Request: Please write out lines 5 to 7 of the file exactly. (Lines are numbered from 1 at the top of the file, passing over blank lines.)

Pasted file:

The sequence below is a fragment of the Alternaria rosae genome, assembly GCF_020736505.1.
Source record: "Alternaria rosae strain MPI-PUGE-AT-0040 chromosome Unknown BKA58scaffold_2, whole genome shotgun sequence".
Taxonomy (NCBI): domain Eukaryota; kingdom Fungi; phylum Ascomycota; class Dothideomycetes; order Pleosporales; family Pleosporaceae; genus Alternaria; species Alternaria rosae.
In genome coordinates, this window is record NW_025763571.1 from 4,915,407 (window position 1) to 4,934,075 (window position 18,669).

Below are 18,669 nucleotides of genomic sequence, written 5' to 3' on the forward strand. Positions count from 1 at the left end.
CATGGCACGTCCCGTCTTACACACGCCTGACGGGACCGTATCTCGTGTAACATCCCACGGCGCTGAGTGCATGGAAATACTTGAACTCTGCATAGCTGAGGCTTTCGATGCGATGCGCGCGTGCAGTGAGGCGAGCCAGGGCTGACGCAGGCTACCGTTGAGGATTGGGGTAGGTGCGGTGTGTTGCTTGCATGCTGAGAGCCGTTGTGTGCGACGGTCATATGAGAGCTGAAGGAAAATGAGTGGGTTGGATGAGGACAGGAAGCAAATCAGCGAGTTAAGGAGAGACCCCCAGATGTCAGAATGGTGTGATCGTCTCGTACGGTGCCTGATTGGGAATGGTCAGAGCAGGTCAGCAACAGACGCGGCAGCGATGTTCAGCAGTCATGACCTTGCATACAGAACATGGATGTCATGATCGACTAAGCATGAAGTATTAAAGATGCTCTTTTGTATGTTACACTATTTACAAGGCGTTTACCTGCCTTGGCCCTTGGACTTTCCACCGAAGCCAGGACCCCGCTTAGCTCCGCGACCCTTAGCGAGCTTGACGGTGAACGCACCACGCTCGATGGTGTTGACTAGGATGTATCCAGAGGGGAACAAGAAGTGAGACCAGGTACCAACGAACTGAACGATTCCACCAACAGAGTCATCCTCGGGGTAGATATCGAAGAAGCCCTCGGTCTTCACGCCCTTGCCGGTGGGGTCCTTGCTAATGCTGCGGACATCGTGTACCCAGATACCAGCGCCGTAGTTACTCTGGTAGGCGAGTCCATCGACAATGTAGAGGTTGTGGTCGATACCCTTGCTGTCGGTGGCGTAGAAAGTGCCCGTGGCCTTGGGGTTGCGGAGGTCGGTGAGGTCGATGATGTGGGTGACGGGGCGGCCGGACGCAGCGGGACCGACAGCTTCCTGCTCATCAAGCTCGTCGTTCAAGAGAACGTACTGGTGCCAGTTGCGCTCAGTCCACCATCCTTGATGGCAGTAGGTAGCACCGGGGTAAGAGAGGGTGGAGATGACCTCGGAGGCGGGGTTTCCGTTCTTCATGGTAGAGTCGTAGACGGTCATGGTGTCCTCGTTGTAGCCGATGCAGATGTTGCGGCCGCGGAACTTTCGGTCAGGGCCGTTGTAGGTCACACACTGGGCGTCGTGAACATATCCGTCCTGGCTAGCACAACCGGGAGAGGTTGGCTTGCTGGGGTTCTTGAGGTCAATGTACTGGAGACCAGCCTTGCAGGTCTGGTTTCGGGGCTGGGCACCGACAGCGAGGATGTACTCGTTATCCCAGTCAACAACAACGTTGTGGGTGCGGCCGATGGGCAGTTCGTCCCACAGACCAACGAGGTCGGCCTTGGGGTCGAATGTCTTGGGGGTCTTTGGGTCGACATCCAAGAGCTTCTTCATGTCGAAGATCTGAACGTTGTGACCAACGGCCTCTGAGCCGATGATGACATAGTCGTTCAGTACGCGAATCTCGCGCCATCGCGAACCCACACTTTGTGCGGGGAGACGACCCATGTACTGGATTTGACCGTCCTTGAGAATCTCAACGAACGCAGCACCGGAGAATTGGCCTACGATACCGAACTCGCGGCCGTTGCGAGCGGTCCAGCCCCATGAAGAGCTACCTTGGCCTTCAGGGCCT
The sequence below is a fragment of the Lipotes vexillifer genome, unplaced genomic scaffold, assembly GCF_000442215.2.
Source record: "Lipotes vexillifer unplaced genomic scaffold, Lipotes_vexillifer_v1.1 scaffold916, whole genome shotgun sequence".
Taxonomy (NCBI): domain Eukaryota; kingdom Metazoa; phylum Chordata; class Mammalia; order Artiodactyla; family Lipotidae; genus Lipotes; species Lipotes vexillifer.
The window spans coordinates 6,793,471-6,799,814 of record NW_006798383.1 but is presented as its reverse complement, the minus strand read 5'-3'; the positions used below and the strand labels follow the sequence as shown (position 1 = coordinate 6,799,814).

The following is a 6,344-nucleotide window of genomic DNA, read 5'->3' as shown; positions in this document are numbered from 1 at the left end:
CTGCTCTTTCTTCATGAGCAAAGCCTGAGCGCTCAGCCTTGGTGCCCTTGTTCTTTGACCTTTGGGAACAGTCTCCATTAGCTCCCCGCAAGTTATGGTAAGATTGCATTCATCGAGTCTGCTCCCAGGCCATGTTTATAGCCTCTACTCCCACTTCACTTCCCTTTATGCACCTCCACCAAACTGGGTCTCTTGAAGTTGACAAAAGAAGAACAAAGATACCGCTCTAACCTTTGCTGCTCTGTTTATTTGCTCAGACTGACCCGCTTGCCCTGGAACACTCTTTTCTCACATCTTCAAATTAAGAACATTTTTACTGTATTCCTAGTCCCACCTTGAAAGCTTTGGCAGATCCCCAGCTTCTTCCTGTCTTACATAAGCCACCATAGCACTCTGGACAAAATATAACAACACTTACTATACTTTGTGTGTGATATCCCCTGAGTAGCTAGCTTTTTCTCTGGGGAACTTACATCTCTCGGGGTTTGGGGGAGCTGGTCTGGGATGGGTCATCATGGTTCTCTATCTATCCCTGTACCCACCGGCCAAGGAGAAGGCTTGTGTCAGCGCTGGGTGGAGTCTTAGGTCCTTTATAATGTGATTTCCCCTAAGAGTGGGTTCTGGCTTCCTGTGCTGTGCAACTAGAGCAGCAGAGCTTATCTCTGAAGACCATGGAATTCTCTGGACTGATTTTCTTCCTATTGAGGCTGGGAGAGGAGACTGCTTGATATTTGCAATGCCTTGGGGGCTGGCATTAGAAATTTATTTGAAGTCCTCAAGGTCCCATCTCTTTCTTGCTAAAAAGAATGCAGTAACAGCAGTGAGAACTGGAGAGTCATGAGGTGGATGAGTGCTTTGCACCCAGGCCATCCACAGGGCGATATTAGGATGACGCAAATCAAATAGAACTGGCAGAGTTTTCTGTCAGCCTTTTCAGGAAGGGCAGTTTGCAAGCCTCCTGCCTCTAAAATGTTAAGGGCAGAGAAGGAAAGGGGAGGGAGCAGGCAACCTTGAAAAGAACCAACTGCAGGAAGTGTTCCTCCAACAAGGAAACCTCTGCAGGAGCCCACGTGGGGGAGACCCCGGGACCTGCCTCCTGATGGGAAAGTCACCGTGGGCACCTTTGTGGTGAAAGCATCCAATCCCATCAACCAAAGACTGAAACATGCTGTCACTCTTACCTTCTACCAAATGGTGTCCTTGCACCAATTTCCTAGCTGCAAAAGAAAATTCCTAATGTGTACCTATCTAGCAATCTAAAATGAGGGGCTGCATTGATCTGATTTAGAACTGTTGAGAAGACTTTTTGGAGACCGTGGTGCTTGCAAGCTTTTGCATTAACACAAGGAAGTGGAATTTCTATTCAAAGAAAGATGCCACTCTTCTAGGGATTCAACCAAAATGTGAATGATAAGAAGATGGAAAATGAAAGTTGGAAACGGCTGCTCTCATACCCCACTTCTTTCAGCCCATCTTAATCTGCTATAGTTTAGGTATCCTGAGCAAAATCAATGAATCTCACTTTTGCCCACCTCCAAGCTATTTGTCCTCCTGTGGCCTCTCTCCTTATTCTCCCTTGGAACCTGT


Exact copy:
Below are 18,669 nucleotides of genomic sequence, written 5' to 3' on the forward strand. Positions count from 1 at the left end.
CATGGCACGTCCCGTCTTACACACGCCTGACGGGACCGTATCTCGTGTAACATCCCACGGCGCTGAGTGCATGGAAATACTTGAACTCTGCATAGCTGAGGCTTTCGATGCGATGCGCGCGTGCAGTGAGGCGAGCCAGGGCTGACGCAGGCTACCGTTGAGGATTGGGGTAGGTGCGGTGTGTTGCTTGCATGCTGAGAGCCGTTGTGTGCGACGGTCATATGAGAGCTGAAGGAAAATGAGTGGGTTGGATGAGGACAGGAAGCAAATCAGCGAGTTAAGGAGAGACCCCCAGATGTCAGAATGGTGTGATCGTCTCGTACGGTGCCTGATTGGGAATGGTCAGAGCAGGTCAGCAACAGACGCGGCAGCGATGTTCAGCAGTCATGACCTTGCATACAGAACATGGATGTCATGATCGACTAAGCATGAAGTATTAAAGATGCTCTTTTGTATGTTACACTATTTACAAGGCGTTTACCTGCCTTGGCCCTTGGACTTTCCACCGAAGCCAGGACCCCGCTTAGCTCCGCGACCCTTAGCGAGCTTGACGGTGAACGCACCACGCTCGATGGTGTTGACTAGGATGTATCCAGAGGGGAACAAGAAGTGAGACCAGGTACCAACGAACTGAACGATTCCACCAACAGAGTCATCCTCGGGGTAGATATCGAAGAAGCCCTCGGTCTTCACGCCCTTGCCGGTGGGGTCCTTGCTAATGCTGCGGACATCGTGTACCCAGATACCAGCGCCGTAGTTACTCTGGTAGGCGAGTCCATCGACAATGTAGAGGTTGTGGTCGATACCCTTGCTGTCGGTGGCGTAGAAAGTGCCCGTGGCCTTGGGGTTGCGGAGGTCGGTGAGGTCGATGATGTGGGTGACGGGGCGGCCGGACGCAGCGGGACCGACAGCTTCCTGCTCATCAAGCTCGTCGTTCAAGAGAACGTACTGGTGCCAGTTGCGCTCAGTCCACCATCCTTGATGGCAGTAGGTAGCACCGGGGTAAGAGAGGGTGGAGATGACCTCGGAGGCGGGGTTTCCGTTCTTCATGGTAGAGTCGTAGACGGTCATGGTGTCCTCGTTGTAGCCGATGCAGATGTTGCGGCCGCGGAACTTTCGGTCAGGGCCGTTGTAGGTCACACACTGGGCGTCGTGAACATATCCGTCCTGGCTAGCACAACCGGGAGAGGTTGGCTTGCTGGGGTTCTTGAGGTCAATGTACTGGAGACCAGCCTTGCAGGTCTGGTTTCGGGGCTGGGCACCGACAGCGAGGATGTACTCGTTATCCCAGTCAACAACAACGTTGTGGGTGCGGCCGATGGGCAGTTCGTCCCACAGACCAACGAGGTCGGCCTTGGGGTCGAATGTCTTGGGGGTCTTTGGGTCGACATCCAAGAGCTTCTTCATGTCGAAGATCTGAACGTTGTGACCAACGGCCTCTGAGCCGATGATGACATAGTCGTTCAGTACGCGAATCTCGCGCCATCGCGAACCCACACTTTGTGCGGGGAGACGACCCATGTACTGGATTTGACCGTCCTTGAGAATCTCAACGAACGCAGCACCGGAGAATTGGCCTACGATACCGAACTCGCGGCCGTTGCGAGCGGTCCAGCCCCATGAAGAGCTACCTTGGCCTTCAGGGCCT
The sequence below is a fragment of the Lipotes vexillifer genome, unplaced genomic scaffold, assembly GCF_000442215.2.